1942 Revolt of the Scientists

With the Third Great War entering its thirteenth year, many scientists assigned to the nuclear weapons projects of different countries felt compelled to protest. Starting in Imperia, a group of 1,279 scientists staged a revolt in the form of a work stoppage.


In an underground manifesto One World or None , the scientists detailed their outrage of their intellect being channeled into weapons of mass destruction, stating:

The declaration sets up an ideal for us to follow, and it lays down guidelines for our actions… Yet a glance at the world of today is sufficient to show that we still have a long way to go before we can achieve this ideal. Not a single country, even the most advanced, can pride itself on fulfilling all the articles of the declaration…. We witness violations of the right to live. Murder and massacre are allowed to pass unpunished. Women are exploited, there is widespread famine, contempt for freedom of conscience and freedom of speech, widespread racial discrimination - all these evils are far too widespread to be overlooked.


Another extract calls for the need for intellectual freedom as a political right, stating:

This is a threat to the independence and worth of the human personality, a threat to the meaning of human life. Nothing threatens freedom of the personality and the meaning of life like war, poverty, terror. But there are also indirect and only slightly more remote dangers. One of these is the stupefaction of man (the "gray mass," to use the cynical term of bourgeois prognosticators) by mass culture with its intentional or commercially motivated lowering of intellectual level and content, with its stress on entertainment or utilitarianism, and with its carefully protective censorship… Another example is related to the question of education. A system of education under government control, separa tion of school and temple, universal free education-all these are great achievements of social progress. But everything has a reverse side. In this case it is excessive standardization, extending to the teaching process itself, to the cur riculum, especially in literature, history, civics, geography, and to the system of examinations.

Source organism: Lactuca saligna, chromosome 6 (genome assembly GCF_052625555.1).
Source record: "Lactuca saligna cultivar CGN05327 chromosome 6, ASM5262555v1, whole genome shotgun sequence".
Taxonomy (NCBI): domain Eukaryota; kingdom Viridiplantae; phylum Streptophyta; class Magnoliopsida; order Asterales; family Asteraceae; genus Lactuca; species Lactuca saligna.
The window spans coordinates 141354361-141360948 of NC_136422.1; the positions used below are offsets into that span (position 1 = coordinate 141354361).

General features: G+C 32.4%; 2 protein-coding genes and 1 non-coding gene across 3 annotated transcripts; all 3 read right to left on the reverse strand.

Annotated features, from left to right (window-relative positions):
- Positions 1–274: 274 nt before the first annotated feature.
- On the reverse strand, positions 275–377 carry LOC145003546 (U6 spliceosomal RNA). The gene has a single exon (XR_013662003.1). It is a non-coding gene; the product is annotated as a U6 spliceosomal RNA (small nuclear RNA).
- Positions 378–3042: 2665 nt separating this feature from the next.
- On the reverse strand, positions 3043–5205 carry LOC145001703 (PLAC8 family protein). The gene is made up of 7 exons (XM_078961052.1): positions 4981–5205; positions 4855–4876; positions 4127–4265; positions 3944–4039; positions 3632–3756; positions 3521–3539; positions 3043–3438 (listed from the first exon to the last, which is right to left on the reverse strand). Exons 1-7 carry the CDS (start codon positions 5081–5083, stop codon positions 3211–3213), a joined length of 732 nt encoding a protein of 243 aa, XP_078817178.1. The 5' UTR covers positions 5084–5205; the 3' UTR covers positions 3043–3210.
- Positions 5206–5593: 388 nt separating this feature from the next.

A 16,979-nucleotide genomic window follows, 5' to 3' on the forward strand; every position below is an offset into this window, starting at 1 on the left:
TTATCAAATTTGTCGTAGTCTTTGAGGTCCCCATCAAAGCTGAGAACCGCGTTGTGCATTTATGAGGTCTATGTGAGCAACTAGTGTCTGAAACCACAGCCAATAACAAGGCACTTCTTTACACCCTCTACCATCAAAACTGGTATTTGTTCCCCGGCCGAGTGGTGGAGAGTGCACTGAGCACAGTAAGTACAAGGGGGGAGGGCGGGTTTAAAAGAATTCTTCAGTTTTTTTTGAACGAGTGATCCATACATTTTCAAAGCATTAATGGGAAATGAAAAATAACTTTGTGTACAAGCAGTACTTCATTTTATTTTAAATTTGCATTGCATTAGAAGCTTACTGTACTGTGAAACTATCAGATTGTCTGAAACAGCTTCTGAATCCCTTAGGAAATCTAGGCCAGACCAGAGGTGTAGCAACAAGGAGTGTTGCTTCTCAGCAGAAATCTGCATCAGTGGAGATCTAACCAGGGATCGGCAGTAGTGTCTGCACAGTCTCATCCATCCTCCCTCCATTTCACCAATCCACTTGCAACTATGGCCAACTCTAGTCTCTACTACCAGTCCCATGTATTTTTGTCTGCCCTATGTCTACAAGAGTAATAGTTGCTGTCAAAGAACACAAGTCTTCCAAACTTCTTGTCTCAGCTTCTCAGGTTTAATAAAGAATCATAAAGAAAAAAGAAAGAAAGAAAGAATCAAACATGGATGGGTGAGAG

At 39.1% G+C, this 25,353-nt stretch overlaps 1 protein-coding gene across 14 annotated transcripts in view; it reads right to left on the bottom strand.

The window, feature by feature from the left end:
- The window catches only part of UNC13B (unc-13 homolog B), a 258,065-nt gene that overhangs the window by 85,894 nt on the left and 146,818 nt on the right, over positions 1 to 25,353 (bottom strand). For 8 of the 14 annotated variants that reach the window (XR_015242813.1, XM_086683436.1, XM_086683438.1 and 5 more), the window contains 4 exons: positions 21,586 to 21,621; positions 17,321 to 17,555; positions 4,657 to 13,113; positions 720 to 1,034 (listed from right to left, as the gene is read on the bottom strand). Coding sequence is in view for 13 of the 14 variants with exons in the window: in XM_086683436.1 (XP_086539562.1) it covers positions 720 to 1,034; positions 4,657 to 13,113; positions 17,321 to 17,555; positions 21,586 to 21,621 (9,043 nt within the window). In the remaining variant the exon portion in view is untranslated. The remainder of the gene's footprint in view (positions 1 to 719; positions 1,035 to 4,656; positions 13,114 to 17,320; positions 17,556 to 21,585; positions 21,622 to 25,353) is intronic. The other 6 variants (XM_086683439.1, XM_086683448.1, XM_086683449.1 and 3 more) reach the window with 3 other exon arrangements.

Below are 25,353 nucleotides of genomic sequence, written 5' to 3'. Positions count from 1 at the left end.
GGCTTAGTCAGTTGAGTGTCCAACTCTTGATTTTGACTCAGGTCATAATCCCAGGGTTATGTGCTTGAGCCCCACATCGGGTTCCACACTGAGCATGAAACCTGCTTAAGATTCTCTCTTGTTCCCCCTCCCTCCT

Furthermore, it is argued:

Modern technology and mass psychology constantly suggest new possibilities of managing the norms of behavior, the strivings and convictions of masses of people. This involves not only management through information based on the theory of advertising and mass psychology, but also more technical methods that are widely discussed in the press abroad. Examples are biochemical control of the birthrate, biochemical control of psychic processes and electronic control of such processes… It seems to me that we cannot completely ignore these new methods or prohibit the progress of science and technology, but we must be clearly aware of the awesome danger to basic human values and to the meaning of life that may be concealed in the misuse of technical and bio chemical methods and the methods of mass psychology… Man must not be turned into a chicken or a rat as in the well-known experiments in which elation is induced elec trically through electrodes inserted into the brain. Related to this is the question of the ever-increasing use of tranquil izers and antidepressants, legal and illegal narcotics, and so forth.

Through the work of Picturephone Rebels, the manifesto of the "Rebellion of Scientists" has spread across the world. Although the scientists in question, were summarily executed by Imperian government officials, the message has served as a manifesto for other rebellions, and for the call to end the war.

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